Getting the Lingo Right

By on November 28, 2008

I was reading this morning an article from Columbia University titled
The Egg Hunt: Cashing in on college fertility
. And as I read the article it began as a typical article about egg donation, why college girls donate, how much money they receive, what they plan to do with the money etc..

Then the journalist ask the egg donor:

“But how does she feel about her DNA’s being used to help a couple produce a baby?“

It’s a great feeling,” she laughs loudly. “I’m a mom without any of the actual stress of being a mom!” But then she abruptly stops. “Are you looking for a more serious answer? I don’t know. I don’t know how I feel yet, really.”

Okay hold the presses.

Egg donors are not our children’s mothers in any shape of the word. And each and every time I read something like this it irritates me on so many levels.

I want to know for instance – when this egg donor was going through her psych evaluation did they ask her how she felt about parting with her genetic material. She says she doesn’t know how she really feels — yet. Shouldn’t that have been caught during screening? And regardless of how funny she thinks she’s being — I do think there is a speck of truth that maybe down deep she doesn’t think she’s our children’s mother.

And to be frank — I am not okay with that.

In my day to day dealings with people in general about egg donation I often hear terms like:

“The donor mother”
“The real mother”
“The biological mother”

These terms are all incorrect. Egg donors are egg donors period. They are donating a single cell to be fertilized with another single cell, and we hope out of that process an embryo is created. The reality is — sometimes it is, and sometimes it’s not.

We as recipient mothers carry our babies to term, we raise them, love them, care for them, worry about them.

The egg donor does not.

Where is the egg donor in all of this? The egg donor is an integral part of this. Without her, we wouldn’t have our child. Without our partner, or sperm donor we wouldn’t have our child, and most importantly, without you and me — we wouldn’t have our child.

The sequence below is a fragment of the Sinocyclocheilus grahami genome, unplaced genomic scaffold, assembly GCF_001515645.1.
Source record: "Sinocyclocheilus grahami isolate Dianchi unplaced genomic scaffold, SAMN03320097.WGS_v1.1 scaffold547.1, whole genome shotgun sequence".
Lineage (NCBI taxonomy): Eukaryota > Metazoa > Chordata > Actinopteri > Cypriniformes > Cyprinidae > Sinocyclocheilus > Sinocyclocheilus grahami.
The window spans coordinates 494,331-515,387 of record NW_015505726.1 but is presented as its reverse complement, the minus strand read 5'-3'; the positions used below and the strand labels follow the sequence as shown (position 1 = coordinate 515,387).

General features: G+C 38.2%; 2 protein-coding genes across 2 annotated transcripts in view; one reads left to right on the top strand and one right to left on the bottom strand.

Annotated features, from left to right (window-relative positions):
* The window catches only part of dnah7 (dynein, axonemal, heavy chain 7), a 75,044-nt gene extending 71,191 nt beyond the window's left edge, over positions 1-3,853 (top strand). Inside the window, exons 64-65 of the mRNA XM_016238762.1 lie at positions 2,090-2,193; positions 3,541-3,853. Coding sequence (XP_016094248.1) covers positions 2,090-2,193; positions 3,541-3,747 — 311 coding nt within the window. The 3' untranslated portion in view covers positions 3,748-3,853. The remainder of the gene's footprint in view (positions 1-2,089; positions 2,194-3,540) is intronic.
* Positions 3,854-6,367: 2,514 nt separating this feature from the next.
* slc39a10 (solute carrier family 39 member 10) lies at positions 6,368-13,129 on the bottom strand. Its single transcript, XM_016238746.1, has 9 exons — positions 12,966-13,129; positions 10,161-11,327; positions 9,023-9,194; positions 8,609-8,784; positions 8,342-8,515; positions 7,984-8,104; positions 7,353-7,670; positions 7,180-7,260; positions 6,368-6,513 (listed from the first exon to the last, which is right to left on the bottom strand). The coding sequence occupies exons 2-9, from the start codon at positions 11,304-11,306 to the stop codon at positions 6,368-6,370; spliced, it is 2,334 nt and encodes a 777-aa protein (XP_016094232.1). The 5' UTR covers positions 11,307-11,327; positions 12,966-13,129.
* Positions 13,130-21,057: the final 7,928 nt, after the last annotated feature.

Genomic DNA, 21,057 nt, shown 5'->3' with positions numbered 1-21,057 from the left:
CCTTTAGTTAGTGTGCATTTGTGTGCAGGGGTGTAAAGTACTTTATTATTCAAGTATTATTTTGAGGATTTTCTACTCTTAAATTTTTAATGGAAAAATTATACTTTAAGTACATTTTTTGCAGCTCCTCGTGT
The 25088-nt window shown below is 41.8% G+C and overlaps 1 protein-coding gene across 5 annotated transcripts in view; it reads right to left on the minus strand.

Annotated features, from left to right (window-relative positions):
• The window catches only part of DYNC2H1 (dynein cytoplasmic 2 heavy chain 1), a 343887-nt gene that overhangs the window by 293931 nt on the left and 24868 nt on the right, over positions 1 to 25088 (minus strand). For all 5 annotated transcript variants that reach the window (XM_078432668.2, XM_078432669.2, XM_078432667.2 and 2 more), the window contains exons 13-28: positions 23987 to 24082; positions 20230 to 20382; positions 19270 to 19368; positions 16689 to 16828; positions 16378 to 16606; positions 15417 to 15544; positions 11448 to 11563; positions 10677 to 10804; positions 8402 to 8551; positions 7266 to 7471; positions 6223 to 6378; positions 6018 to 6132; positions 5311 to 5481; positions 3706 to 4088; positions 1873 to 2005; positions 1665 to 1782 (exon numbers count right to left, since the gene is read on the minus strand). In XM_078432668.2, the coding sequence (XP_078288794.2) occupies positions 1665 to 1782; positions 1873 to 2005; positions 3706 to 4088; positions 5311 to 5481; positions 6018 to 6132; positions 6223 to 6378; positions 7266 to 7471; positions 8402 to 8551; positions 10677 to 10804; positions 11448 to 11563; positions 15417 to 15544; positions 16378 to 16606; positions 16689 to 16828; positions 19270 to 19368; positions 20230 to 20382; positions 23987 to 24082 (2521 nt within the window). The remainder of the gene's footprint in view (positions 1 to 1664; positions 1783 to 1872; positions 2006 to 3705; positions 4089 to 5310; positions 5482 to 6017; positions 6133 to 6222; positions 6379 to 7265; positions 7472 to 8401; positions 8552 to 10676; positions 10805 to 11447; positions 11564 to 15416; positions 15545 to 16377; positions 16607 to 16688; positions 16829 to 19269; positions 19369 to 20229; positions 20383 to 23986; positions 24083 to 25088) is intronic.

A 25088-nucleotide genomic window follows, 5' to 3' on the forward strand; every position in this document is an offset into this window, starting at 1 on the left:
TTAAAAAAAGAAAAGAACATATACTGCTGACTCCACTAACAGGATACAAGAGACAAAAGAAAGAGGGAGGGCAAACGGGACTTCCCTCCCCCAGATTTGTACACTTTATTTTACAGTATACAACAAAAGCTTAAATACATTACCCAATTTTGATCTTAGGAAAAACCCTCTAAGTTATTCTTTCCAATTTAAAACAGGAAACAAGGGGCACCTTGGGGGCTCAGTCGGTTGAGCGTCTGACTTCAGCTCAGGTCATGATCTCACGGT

Are we grateful? You bet we are, more than you will ever know. But are egg donors our children’s mothers?

Not on your life.

So let’s get the lingo right — and let’s continue to educate the masses on what egg donation really is — which is more than just paying an egg donor 5-10k for eggs. It’s a process that all parties go through: The egg donor and the recipient parents alike.

The other part of this article that I found interesting and would like to address is the comment from Barnard’s newly inaugurated president Debora Spar. Spar says that she’d like to see a public registry in place so that if egg donors want to track their children and if children want to track their genetic parents, they’d be able to do that.

I disagree with Ms. Spar on a few issues. While I think a public registry is a good idea. It needs to be voluntary. Contrary to popular belief not all egg donors thing twice about donating their eggs. Once it’s over it’s over for them. Many many egg donors I have interviewed over the years tell me they don’t worry about and obsess about an egg they discard each month when they menstruate — and many feel the same way about this procedure. This process is not akin to adoption where a birth mother becomes pregnant, carries that baby and then places that child out for adoption. This is about egg donation, where a pregnancy may or may not occur — and let’s face it, egg donors move on. Many go on get married and have their own children and having their own families. They don’t donate to become parents, or have someone knock on their doors 18 years later and say “Oh hi, I am your child, you know the one you created 18 years ago, you know your egg donor cycle?” — That’s not what egg donors sign up for.

And Ms. Spar — the children that result in egg donation are not the egg donors children, they are the children of the recipient mothers who carry and birth them themselves, or they are the children of the recipient mothers who contract with a gestational carrier to carry and birth that baby. And again, that’s not to say we don’t love and respect our egg donors we do, but they really are not the mothers of our children — I can’t emphasize that point enough — WE ARE.

I think that everyone needs to be really careful in the verbiage used when talking about egg donation because frankly it’s delicate, and we all work very very hard in making sure the right language is used, and most importantly having the right mindset.




Portland, OR

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November 2008
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